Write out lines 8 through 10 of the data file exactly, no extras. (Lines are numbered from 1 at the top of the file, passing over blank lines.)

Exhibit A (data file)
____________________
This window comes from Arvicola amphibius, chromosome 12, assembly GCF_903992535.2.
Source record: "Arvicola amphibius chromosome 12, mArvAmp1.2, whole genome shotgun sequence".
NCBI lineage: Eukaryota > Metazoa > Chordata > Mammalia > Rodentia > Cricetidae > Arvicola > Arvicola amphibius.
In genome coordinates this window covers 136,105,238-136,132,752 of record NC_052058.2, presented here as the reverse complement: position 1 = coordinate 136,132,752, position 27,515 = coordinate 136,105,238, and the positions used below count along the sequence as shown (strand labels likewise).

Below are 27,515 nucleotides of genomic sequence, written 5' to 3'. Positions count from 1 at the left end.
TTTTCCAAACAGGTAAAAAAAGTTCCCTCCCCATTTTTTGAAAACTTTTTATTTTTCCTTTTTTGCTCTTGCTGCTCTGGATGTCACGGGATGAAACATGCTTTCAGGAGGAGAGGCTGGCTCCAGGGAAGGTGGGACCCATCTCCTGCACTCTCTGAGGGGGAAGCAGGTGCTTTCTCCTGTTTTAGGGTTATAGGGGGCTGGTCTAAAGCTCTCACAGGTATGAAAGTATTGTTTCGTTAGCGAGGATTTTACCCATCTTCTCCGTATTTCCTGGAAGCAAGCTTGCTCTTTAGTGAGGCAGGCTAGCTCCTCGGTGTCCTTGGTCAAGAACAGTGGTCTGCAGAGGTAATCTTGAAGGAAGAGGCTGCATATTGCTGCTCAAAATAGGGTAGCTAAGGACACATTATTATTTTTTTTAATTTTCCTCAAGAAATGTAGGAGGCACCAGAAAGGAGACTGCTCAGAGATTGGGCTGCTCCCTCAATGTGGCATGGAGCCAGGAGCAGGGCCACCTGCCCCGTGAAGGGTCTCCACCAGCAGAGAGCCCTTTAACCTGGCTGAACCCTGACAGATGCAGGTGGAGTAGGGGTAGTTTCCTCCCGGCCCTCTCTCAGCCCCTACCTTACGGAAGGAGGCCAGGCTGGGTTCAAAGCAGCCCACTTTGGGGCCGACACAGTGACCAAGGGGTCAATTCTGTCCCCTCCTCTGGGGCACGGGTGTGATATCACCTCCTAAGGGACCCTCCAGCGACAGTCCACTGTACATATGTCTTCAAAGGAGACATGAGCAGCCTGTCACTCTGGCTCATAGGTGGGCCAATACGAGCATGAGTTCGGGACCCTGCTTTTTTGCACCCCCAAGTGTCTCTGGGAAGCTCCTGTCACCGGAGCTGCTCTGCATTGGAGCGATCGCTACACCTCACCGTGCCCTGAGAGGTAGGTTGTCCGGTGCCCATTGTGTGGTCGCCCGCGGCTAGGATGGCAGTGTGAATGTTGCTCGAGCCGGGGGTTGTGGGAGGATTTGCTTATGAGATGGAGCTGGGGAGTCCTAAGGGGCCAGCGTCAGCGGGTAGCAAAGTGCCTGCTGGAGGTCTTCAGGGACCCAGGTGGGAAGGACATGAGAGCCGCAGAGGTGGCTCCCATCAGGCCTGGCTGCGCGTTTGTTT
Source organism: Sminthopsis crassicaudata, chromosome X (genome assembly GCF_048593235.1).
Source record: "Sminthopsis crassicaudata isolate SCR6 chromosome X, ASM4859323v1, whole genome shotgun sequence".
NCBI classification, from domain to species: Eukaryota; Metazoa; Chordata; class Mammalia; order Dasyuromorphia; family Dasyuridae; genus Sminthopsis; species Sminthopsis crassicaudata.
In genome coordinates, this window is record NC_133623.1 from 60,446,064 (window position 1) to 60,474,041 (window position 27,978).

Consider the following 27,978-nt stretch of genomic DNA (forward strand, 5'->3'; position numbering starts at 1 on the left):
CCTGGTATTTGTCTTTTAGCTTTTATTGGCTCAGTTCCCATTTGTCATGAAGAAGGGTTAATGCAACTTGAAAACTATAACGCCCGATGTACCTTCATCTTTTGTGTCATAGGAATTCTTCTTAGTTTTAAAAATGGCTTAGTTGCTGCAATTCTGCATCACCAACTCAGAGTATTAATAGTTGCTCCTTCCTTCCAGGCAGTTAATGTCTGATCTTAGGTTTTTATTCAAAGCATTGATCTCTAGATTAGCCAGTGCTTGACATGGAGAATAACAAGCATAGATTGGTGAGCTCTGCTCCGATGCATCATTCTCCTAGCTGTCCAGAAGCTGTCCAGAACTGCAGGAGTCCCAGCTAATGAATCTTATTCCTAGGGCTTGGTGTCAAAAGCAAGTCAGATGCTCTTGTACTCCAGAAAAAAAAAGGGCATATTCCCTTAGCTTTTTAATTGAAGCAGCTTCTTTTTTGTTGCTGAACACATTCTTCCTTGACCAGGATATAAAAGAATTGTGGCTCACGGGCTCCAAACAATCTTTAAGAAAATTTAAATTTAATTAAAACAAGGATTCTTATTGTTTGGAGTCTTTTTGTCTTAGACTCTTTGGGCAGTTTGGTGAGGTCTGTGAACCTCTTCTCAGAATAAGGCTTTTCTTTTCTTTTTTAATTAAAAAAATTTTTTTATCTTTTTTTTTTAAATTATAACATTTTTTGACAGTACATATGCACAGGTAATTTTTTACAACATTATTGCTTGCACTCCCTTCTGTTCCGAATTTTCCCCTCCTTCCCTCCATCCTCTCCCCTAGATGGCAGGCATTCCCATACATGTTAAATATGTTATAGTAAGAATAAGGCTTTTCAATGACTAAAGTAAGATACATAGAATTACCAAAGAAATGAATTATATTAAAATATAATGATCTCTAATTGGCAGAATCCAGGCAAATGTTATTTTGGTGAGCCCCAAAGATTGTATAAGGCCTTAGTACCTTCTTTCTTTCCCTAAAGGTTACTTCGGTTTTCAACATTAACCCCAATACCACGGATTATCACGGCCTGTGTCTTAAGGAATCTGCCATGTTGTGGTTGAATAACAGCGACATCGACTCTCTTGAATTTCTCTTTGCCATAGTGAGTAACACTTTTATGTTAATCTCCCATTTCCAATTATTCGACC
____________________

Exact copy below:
Source record: "Sminthopsis crassicaudata isolate SCR6 chromosome X, ASM4859323v1, whole genome shotgun sequence".
NCBI classification, from domain to species: Eukaryota; Metazoa; Chordata; class Mammalia; order Dasyuromorphia; family Dasyuridae; genus Sminthopsis; species Sminthopsis crassicaudata.
In genome coordinates, this window is record NC_133623.1 from 60,446,064 (window position 1) to 60,474,041 (window position 27,978).